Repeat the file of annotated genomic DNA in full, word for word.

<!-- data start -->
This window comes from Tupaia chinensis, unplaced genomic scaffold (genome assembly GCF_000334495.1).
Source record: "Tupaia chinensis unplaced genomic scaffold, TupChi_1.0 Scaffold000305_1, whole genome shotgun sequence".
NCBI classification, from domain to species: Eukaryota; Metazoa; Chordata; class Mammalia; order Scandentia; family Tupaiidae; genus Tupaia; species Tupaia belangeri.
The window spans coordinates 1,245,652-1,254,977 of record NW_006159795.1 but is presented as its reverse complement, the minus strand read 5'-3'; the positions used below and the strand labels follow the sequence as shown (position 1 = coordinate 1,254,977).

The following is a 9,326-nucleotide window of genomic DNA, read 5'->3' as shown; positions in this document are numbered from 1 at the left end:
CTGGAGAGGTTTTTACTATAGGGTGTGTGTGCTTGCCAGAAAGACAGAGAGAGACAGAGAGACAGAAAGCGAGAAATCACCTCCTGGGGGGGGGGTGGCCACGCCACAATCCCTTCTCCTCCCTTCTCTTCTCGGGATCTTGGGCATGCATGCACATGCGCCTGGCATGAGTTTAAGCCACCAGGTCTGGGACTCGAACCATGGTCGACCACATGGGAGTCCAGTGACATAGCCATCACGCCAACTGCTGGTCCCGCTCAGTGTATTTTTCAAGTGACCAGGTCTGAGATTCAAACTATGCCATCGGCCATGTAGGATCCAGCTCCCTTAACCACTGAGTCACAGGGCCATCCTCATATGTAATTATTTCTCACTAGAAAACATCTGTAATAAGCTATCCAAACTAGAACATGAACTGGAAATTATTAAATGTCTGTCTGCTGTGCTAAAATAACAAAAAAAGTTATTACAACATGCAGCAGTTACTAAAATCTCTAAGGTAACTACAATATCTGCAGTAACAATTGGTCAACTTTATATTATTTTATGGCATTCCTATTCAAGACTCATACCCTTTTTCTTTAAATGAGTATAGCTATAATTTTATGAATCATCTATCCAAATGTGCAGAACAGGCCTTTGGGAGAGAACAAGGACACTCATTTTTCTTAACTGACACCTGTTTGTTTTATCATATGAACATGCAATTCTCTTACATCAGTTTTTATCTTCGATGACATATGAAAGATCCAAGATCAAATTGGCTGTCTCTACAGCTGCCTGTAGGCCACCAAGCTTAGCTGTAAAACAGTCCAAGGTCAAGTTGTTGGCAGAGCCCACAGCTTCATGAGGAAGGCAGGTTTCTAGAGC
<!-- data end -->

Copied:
This window comes from Tupaia chinensis, unplaced genomic scaffold (genome assembly GCF_000334495.1).
Source record: "Tupaia chinensis unplaced genomic scaffold, TupChi_1.0 Scaffold000305_1, whole genome shotgun sequence".
NCBI classification, from domain to species: Eukaryota; Metazoa; Chordata; class Mammalia; order Scandentia; family Tupaiidae; genus Tupaia; species Tupaia belangeri.
The window spans coordinates 1,245,652-1,254,977 of record NW_006159795.1 but is presented as its reverse complement, the minus strand read 5'-3'; the positions used below and the strand labels follow the sequence as shown (position 1 = coordinate 1,254,977).

The following is a 9,326-nucleotide window of genomic DNA, read 5'->3' as shown; positions in this document are numbered from 1 at the left end:
CTGGAGAGGTTTTTACTATAGGGTGTGTGTGCTTGCCAGAAAGACAGAGAGAGACAGAGAGACAGAAAGCGAGAAATCACCTCCTGGGGGGGGGGTGGCCACGCCACAATCCCTTCTCCTCCCTTCTCTTCTCGGGATCTTGGGCATGCATGCACATGCGCCTGGCATGAGTTTAAGCCACCAGGTCTGGGACTCGAACCATGGTCGACCACATGGGAGTCCAGTGACATAGCCATCACGCCAACTGCTGGTCCCGCTCAGTGTATTTTTCAAGTGACCAGGTCTGAGATTCAAACTATGCCATCGGCCATGTAGGATCCAGCTCCCTTAACCACTGAGTCACAGGGCCATCCTCATATGTAATTATTTCTCACTAGAAAACATCTGTAATAAGCTATCCAAACTAGAACATGAACTGGAAATTATTAAATGTCTGTCTGCTGTGCTAAAATAACAAAAAAAGTTATTACAACATGCAGCAGTTACTAAAATCTCTAAGGTAACTACAATATCTGCAGTAACAATTGGTCAACTTTATATTATTTTATGGCATTCCTATTCAAGACTCATACCCTTTTTCTTTAAATGAGTATAGCTATAATTTTATGAATCATCTATCCAAATGTGCAGAACAGGCCTTTGGGAGAGAACAAGGACACTCATTTTTCTTAACTGACACCTGTTTGTTTTATCATATGAACATGCAATTCTCTTACATCAGTTTTTATCTTCGATGACATATGAAAGATCCAAGATCAAATTGGCTGTCTCTACAGCTGCCTGTAGGCCACCAAGCTTAGCTGTAAAACAGTCCAAGGTCAAGTTGTTGGCAGAGCCCACAGCTTCATGAGGAAGGCAGGTTTCTAGAGC